The present invention makes it possible to control, particularly automatically, the level of decarbonation of the water. To that end, a physico-chemical parameter of the water is permanently measured during electrolysis and, as soon as this parameter attains a predetermined value representative of the state of decarbonation of the water, one intervenes on the process. In this way, the pH of the water may be measured and the electrolysis stopped as soon as it attains a given value. Intervention on the process of electrolysis may also be progressive, and, as the pH of the treated water decreases, the electrolysis current may be progressively reduced, cutting it totally when a given platform value is attained.
FIG. 5 thus shows a device according to the invention comprising a sensor 36 which is disposed on a pipe 38 downstream of an electrolytic cell 40 and which is connected to an analysis unit 42. This latter compares the parameter measured by the sensor 36, particularly the pH, the conductivity, etc . . . with a reference value recorded in the analysis unit 42. The latter is in relation with an interface 44 adapted to intervene on the intensity of the current which traverses the electrolytic cell 40 in order to correct it as a function of the measure made by the sensor 36.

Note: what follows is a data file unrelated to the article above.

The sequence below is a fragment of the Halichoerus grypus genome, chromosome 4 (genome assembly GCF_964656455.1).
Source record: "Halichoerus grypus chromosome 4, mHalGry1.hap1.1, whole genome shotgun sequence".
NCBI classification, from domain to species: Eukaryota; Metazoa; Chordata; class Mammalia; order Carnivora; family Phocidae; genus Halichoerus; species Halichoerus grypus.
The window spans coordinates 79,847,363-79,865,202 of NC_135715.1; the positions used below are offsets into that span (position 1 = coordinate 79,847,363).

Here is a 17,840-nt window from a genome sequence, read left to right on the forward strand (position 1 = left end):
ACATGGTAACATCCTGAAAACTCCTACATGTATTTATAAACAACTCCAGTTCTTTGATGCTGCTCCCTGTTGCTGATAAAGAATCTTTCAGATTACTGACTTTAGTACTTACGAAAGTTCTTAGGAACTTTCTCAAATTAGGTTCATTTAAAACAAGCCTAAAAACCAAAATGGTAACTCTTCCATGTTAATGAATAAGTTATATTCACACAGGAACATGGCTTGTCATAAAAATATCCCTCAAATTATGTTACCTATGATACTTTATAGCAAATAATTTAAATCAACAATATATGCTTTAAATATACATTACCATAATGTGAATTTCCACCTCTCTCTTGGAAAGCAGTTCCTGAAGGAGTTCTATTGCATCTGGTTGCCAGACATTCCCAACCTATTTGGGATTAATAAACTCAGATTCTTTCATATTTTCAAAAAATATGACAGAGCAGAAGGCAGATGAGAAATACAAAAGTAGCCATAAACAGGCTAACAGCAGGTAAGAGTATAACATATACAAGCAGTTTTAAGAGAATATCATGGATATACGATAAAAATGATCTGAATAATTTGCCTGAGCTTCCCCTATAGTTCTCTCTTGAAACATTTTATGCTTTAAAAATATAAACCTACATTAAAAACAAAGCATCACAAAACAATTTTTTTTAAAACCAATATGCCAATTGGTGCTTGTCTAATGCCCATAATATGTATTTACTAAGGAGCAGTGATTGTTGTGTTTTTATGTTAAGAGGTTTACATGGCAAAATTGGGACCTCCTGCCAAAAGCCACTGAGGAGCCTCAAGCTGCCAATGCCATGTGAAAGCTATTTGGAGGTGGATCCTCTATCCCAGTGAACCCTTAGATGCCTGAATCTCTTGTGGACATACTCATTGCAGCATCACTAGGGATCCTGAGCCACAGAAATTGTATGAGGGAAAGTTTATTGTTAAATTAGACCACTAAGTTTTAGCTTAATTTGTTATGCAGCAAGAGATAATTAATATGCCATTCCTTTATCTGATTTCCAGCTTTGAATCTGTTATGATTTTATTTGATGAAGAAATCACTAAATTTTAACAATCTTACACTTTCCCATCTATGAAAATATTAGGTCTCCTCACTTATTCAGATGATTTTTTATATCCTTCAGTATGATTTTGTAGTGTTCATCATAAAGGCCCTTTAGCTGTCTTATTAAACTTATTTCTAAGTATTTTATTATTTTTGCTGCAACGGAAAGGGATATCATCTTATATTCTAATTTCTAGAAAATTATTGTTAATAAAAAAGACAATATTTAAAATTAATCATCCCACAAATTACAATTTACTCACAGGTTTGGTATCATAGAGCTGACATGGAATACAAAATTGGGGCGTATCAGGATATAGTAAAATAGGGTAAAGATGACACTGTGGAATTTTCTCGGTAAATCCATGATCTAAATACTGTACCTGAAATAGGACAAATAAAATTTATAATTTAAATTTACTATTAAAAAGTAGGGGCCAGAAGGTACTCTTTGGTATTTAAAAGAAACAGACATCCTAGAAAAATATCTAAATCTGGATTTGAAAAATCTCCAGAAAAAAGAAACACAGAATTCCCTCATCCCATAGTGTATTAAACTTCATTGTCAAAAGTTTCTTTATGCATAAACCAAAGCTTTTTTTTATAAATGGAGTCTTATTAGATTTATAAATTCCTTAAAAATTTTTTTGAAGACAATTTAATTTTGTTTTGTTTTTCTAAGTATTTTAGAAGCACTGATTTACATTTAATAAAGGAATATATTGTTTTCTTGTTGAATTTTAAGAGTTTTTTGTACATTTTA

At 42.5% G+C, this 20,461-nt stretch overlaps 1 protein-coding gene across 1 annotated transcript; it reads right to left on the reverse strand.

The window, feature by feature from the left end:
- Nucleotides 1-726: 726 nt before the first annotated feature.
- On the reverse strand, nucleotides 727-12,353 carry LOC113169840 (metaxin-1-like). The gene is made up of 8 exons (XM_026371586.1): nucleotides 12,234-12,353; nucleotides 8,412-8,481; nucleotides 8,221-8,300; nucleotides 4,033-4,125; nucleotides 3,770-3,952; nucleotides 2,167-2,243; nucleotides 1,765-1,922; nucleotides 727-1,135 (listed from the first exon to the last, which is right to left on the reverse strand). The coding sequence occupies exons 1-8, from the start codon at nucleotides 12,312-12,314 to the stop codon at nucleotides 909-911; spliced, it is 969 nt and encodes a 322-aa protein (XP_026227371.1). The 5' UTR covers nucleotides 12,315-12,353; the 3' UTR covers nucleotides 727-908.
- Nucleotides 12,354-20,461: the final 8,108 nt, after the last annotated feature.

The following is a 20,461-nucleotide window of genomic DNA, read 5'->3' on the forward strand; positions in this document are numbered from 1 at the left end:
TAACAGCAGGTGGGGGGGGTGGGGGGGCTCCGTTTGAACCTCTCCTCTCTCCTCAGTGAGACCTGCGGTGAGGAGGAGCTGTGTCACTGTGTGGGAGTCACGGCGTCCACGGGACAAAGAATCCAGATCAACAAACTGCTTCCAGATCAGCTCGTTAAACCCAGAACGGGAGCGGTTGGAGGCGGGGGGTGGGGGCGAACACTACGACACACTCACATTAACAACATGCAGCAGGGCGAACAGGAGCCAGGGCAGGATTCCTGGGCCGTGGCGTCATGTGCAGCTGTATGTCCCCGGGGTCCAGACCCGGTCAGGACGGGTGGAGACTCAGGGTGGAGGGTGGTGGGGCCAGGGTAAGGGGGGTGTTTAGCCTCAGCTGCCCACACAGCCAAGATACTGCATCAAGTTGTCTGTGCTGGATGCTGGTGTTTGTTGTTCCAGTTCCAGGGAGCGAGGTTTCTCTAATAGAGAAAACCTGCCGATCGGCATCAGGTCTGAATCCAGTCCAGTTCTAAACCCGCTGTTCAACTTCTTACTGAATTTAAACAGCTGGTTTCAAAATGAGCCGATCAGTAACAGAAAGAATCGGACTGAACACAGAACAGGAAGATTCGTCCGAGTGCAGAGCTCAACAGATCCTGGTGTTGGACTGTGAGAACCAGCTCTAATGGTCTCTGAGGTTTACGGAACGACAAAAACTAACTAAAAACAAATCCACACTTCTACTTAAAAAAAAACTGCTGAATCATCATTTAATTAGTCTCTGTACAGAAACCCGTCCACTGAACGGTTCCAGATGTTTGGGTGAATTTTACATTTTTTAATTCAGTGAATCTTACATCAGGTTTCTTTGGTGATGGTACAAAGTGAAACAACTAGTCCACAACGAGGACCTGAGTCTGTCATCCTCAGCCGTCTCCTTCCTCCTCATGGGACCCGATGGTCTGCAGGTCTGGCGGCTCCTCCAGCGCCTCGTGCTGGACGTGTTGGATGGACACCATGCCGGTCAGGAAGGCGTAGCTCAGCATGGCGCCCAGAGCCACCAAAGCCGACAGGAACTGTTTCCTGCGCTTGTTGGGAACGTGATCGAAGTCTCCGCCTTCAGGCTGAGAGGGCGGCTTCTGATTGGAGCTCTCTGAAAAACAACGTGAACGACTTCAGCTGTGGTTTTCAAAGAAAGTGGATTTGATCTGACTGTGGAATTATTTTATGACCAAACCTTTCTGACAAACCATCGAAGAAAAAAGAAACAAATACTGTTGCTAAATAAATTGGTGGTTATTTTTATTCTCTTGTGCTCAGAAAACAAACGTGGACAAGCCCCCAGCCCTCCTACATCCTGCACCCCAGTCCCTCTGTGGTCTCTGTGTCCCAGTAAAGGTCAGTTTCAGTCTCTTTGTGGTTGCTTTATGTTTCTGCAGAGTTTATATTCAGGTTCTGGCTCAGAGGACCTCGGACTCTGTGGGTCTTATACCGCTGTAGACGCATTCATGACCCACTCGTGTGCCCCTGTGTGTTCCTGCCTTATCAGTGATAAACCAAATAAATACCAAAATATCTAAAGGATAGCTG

One of the parameters particularly appropriate for the control of the degree of hardness of the water is the pH, by reason, on the one hand, of its close correlation therewith and, on the other hand, of the easy measurement thereof.
Of course, the method and the device according to the invention make it possible, jointly with the crystallization of the calcium carbonate, to ensure precipitation of other salts, particularly salts of iron sodium, manganese, etc . . . , all these reactions being able to lead to a partial purification of the water or more exactly to a more complete demineralization thereof. The present invention is thus advantageous for treating brackish or ferriferous water.
In a variant embodiment, the present invention may also be carried out in a lamellar decanter device.
For example, a device of this type has been shown in FIGS. 6 and 7, constituted by a closed tank 50 comprising in its upper part a pipe 52 for admission of the water to be treated. The interior of the tank 50 is divided into two chambers, namely an inlet chamber 54 of small volume and a treatment chamber 58, by a transverse partition 56 which extends from the upper part of the tank 50 to such a distance from the bottom thereof as to allow a communication of the inlet chamber 54 with the treatment chamber 58. The interior of the treatment chamber 58 comprises a series of twelve transverse plates 59 inclined with respect to the vertical and which are maintained in their lower part by longitudinal elements 60 and in their upper part by longitudinal elements 62. The upper part of the inclined plates is in communication with an overflow device 64 connected to a pipe 66 for evacuating the treated water.